As an example, on June 26, 2006, a 565-short-ton catalytic cracking unit reactor was shipped by barge from the Tulsa Port of Catoosa in Oklahoma to a refinery in Pascagoula, Mississippi. Large objects are shipped in sections and assembled onsite, but shipping an assembled unit reduced costs and avoided reliance on construction labor at the delivery site. Of the reactor's 700-mile journey, only about 40 miles were traveled overland, from the final port to the refinery. Self-propelled barges may be used as such when traveling upstream in placid waters. Canal barges are made for the particular canal in which they will operate. Many barges Dutch barges, which were designed for carrying cargo along the canals of Europe, are no longer large enough to compete in this industry with larger newer vessels. Many of these barges have been renovated and are now used as luxury hotel barges carrying holidaymakers along the same canals on which they once carried grain or coal. In primitive regions today and in all pre-development regions worldwide in times before industrial development and highways, barges were the predominant and most efficient means of inland transportation in many regions.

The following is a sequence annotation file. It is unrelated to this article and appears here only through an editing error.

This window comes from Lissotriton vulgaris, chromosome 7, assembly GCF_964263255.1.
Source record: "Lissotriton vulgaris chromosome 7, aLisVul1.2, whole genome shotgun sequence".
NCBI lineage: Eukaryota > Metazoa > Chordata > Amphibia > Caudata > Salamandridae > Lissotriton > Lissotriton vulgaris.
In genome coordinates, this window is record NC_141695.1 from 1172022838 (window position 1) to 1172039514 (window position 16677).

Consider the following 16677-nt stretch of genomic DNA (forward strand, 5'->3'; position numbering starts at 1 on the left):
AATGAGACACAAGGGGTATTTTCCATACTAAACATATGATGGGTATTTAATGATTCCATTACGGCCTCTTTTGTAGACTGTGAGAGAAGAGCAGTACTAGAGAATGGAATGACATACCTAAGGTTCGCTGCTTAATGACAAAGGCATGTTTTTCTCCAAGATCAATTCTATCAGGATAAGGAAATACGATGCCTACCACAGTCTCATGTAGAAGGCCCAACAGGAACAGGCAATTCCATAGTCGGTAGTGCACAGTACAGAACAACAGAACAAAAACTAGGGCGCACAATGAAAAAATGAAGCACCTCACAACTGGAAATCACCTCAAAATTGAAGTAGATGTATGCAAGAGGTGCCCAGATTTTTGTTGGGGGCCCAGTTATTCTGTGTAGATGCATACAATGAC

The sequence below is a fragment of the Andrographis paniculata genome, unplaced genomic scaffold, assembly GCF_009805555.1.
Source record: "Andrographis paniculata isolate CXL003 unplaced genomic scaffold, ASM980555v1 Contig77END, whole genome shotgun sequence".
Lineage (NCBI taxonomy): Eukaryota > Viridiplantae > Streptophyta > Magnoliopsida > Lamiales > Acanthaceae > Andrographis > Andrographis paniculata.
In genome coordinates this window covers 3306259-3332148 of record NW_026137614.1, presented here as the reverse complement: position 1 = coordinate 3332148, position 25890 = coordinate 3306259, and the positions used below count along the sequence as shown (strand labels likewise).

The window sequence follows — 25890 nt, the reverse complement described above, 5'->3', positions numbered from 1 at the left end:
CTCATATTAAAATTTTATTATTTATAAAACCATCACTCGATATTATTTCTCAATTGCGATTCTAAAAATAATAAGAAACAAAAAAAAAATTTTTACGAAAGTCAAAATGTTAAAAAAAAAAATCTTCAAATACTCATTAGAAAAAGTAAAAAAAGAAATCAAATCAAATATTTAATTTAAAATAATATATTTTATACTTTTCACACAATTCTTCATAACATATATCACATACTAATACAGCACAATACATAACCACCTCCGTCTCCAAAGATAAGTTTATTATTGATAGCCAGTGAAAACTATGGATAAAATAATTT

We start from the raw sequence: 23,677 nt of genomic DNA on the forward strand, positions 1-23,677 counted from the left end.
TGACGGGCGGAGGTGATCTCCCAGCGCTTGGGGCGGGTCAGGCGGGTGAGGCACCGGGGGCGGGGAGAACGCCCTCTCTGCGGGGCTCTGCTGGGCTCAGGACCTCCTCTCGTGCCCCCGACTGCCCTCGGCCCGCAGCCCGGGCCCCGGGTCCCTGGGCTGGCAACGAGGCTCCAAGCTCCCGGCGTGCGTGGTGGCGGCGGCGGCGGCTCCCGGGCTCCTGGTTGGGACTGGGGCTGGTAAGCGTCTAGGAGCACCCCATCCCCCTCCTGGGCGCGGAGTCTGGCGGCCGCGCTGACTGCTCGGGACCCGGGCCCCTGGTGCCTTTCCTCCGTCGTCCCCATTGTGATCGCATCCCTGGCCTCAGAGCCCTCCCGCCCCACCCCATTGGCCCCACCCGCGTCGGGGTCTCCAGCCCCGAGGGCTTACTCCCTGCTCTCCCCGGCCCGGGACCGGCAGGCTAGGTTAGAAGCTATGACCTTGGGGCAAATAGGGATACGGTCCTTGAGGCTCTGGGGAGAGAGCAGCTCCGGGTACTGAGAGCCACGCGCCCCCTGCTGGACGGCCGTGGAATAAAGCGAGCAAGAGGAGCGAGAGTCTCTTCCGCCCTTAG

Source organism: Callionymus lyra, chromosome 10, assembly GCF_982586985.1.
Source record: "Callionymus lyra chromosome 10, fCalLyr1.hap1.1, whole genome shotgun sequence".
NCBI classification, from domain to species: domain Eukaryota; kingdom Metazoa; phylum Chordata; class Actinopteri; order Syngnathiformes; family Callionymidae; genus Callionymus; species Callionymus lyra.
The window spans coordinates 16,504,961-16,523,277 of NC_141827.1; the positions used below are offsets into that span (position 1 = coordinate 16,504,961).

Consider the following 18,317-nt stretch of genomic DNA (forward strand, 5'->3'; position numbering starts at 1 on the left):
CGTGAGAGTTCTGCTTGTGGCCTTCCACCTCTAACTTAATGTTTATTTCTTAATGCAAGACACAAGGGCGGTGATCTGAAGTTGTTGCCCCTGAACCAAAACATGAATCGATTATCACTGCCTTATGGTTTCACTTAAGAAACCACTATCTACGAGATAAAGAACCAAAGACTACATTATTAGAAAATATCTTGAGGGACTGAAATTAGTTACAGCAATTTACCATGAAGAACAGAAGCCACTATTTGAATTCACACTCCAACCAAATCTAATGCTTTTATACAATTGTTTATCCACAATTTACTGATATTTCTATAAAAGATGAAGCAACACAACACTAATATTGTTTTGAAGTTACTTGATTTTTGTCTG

This holds true today, for many areas of the world. In such pre-industrialized, or poorly developed infrastructure regions, many barges are purpose-designed to be powered on waterways by long slender poles – thereby becoming known on American waterways as poleboats as the extensive west of North America was settled using the vast tributary river systems of the Mississippi drainage basin. Poleboats use muscle power of "walkers" along the sides of the craft pushing a pole against the streambed, canal or lake bottom to move the vessel where desired. In settling the American west it was faster to navigate downriver from Brownsville, Pennsylvania, to the Ohio River confluence with the Mississippi and pole upriver against the current to St. Louis than to travel overland on the rare primitive dirt roads for many decades after the American Revolution. Once the New York Central and Pennsylvania Railroads reached Chicago, that time dynamic changed, American poleboats became less common, relegated to smaller rivers and more remote streams.